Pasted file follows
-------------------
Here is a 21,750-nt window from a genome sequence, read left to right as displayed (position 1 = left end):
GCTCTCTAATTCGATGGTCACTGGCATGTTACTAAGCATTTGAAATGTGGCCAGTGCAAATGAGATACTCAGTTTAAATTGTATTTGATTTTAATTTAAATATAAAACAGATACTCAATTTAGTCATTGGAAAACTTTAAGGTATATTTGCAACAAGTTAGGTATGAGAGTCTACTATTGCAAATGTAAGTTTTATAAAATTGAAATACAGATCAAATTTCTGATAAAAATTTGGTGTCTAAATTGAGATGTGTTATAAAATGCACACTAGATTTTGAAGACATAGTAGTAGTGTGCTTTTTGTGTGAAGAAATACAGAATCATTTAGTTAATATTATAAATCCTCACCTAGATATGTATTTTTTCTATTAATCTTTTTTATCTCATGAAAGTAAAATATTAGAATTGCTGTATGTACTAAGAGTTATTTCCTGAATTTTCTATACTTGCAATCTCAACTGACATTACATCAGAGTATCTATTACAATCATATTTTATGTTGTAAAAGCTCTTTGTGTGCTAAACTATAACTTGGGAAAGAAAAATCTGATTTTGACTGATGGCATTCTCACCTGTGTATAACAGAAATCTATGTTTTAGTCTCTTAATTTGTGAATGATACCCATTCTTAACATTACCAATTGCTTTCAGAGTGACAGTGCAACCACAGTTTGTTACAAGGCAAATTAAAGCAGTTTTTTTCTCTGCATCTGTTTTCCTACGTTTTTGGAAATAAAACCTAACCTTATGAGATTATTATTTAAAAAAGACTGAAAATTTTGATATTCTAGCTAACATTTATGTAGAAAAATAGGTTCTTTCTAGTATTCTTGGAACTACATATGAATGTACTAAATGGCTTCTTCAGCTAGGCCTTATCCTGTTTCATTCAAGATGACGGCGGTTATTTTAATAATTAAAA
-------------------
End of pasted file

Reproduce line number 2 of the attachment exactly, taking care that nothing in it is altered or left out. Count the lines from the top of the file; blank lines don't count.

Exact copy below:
GCTCTCTAATTCGATGGTCACTGGCATGTTACTAAGCATTTGAAATGTGGCCAGTGCAAATGAGATACTCAGTTTAAATTGTATTTGATTTTAATTTAAATATAAAACAGATACTCAATTTAGTCATTGGAAAACTTTAAGGTATATTTGCAACAAGTTAGGTATGAGAGTCTACTATTGCAAATGTAAGTTTTATAAAATTGAAATACAGATCAAATTTCTGATAAAAATTTGGTGTCTAAATTGAGATGTGTTATAAAATGCACACTAGATTTTGAAGACATAGTAGTAGTGTGCTTTTTGTGTGAAGAAATACAGAATCATTTAGTTAATATTATAAATCCTCACCTAGATATGTATTTTTTCTATTAATCTTTTTTATCTCATGAAAGTAAAATATTAGAATTGCTGTATGTACTAAGAGTTATTTCCTGAATTTTCTATACTTGCAATCTCAACTGACATTACATCAGAGTATCTATTACAATCATATTTTATGTTGTAAAAGCTCTTTGTGTGCTAAACTATAACTTGGGAAAGAAAAATCTGATTTTGACTGATGGCATTCTCACCTGTGTATAACAGAAATCTATGTTTTAGTCTCTTAATTTGTGAATGATACCCATTCTTAACATTACCAATTGCTTTCAGAGTGACAGTGCAACCACAGTTTGTTACAAGGCAAATTAAAGCAGTTTTTTTCTCTGCATCTGTTTTCCTACGTTTTTGGAAATAAAACCTAACCTTATGAGATTATTATTTAAAAAAGACTGAAAATTTTGATATTCTAGCTAACATTTATGTAGAAAAATAGGTTCTTTCTAGTATTCTTGGAACTACATATGAATGTACTAAATGGCTTCTTCAGCTAGGCCTTATCCTGTTTCATTCAAGATGACGGCGGTTATTTTAATAATTAAAA